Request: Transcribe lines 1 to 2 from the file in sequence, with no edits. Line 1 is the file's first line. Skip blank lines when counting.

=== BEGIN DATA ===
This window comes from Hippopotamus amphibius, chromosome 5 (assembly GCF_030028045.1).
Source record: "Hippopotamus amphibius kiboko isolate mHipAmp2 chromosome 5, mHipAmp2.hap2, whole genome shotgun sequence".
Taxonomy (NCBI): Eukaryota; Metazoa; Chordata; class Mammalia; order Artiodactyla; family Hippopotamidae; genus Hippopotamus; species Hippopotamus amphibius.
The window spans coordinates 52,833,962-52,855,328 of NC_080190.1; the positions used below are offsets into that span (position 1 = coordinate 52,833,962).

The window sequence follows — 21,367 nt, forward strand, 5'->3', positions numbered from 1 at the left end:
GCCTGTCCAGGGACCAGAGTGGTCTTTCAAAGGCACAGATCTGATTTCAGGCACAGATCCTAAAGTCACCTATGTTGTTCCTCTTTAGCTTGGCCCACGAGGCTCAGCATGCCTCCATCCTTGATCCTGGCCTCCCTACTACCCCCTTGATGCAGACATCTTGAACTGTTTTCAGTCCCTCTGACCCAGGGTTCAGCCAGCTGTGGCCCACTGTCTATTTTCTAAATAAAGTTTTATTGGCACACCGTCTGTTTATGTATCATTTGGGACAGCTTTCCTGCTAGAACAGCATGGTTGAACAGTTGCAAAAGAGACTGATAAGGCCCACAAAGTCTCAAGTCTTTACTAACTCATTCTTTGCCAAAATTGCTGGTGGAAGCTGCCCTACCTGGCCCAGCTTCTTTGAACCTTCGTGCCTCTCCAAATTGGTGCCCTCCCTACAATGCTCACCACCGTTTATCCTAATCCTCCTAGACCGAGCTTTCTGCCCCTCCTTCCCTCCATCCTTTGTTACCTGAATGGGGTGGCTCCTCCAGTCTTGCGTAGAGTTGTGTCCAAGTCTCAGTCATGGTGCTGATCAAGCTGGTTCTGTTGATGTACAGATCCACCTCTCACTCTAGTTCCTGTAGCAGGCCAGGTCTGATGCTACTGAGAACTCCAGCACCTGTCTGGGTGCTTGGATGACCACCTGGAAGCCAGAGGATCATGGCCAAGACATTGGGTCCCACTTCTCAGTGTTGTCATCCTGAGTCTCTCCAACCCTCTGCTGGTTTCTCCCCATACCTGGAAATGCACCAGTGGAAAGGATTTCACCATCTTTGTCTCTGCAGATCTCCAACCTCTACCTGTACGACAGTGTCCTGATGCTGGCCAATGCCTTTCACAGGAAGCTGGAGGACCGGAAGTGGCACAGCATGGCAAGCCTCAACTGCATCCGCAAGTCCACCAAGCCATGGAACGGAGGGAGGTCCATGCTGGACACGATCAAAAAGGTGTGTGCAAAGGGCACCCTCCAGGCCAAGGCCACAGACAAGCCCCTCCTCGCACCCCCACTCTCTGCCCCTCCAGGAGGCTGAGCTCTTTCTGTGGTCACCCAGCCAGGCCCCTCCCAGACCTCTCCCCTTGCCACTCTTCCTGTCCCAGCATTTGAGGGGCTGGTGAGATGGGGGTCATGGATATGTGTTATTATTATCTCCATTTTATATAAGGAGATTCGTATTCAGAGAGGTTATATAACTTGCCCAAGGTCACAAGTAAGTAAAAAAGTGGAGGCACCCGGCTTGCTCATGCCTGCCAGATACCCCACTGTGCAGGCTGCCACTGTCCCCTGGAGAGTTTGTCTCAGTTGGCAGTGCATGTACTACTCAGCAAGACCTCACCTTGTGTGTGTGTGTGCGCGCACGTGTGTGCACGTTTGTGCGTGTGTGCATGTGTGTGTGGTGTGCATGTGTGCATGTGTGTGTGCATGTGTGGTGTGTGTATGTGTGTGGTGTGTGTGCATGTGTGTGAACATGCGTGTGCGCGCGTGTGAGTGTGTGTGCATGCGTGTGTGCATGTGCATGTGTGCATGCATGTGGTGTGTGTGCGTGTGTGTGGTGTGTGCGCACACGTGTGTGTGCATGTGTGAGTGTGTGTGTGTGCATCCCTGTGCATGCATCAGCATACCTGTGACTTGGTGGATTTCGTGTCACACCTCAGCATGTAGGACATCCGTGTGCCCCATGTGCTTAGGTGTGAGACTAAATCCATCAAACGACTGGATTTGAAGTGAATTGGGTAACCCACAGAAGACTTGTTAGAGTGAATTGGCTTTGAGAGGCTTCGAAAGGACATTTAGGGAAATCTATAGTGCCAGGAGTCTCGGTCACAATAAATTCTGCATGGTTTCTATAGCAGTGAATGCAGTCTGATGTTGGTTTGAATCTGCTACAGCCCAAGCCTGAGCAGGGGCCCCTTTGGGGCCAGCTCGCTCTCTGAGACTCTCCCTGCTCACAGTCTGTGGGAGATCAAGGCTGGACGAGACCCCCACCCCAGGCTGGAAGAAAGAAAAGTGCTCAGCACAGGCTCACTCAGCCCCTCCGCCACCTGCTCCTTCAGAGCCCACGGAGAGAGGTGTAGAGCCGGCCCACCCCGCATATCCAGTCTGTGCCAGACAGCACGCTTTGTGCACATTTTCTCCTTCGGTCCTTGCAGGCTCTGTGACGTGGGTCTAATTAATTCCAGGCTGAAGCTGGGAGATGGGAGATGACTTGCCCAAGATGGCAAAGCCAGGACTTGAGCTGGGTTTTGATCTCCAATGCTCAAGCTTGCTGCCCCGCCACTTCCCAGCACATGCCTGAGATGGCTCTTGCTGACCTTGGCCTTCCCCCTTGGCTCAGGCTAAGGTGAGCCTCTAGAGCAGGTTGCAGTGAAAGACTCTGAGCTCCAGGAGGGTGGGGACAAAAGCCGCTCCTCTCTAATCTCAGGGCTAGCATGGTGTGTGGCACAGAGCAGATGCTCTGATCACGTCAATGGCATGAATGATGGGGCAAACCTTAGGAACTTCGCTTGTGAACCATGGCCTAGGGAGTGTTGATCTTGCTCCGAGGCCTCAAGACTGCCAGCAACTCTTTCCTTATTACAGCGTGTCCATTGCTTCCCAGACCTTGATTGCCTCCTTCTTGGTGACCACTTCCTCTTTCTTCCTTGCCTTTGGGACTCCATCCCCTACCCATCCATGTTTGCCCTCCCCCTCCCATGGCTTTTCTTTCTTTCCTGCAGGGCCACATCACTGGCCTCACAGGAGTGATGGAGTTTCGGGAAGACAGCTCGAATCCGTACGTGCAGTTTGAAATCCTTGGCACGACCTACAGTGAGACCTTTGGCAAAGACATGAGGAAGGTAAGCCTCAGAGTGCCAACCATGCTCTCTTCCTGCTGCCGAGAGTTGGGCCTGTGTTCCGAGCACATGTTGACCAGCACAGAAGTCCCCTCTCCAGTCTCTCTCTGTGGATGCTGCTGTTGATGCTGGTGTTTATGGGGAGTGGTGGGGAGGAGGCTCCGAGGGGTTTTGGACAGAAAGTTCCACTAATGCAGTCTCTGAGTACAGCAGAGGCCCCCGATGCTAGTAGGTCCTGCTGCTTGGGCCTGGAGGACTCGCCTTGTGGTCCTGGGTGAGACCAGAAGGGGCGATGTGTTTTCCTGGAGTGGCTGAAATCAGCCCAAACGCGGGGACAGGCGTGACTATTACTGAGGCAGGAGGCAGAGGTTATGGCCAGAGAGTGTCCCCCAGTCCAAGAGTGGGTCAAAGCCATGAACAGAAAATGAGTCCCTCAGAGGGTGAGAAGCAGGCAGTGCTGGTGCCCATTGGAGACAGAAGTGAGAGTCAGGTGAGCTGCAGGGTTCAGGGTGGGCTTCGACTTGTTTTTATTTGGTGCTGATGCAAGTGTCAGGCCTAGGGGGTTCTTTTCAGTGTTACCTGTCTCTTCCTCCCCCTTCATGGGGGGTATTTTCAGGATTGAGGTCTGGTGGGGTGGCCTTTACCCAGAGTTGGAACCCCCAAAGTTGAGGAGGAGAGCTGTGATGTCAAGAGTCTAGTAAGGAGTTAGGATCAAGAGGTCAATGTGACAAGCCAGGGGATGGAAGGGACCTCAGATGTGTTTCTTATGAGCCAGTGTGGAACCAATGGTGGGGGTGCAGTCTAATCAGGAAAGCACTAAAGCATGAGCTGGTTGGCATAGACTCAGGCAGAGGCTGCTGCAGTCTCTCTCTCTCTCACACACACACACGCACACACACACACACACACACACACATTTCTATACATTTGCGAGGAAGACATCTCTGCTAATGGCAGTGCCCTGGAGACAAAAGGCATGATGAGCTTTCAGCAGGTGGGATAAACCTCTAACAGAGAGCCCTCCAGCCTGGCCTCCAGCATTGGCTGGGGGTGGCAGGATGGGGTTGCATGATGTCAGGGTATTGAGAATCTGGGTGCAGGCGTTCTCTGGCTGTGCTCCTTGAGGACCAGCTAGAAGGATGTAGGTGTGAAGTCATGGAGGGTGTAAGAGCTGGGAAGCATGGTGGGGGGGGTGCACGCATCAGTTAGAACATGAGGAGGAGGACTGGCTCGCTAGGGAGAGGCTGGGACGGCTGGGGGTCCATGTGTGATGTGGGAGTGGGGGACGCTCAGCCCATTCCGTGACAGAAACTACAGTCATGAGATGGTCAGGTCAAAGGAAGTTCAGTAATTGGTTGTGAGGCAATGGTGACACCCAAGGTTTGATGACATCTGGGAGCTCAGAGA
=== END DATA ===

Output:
This window comes from Hippopotamus amphibius, chromosome 5 (assembly GCF_030028045.1).
Source record: "Hippopotamus amphibius kiboko isolate mHipAmp2 chromosome 5, mHipAmp2.hap2, whole genome shotgun sequence".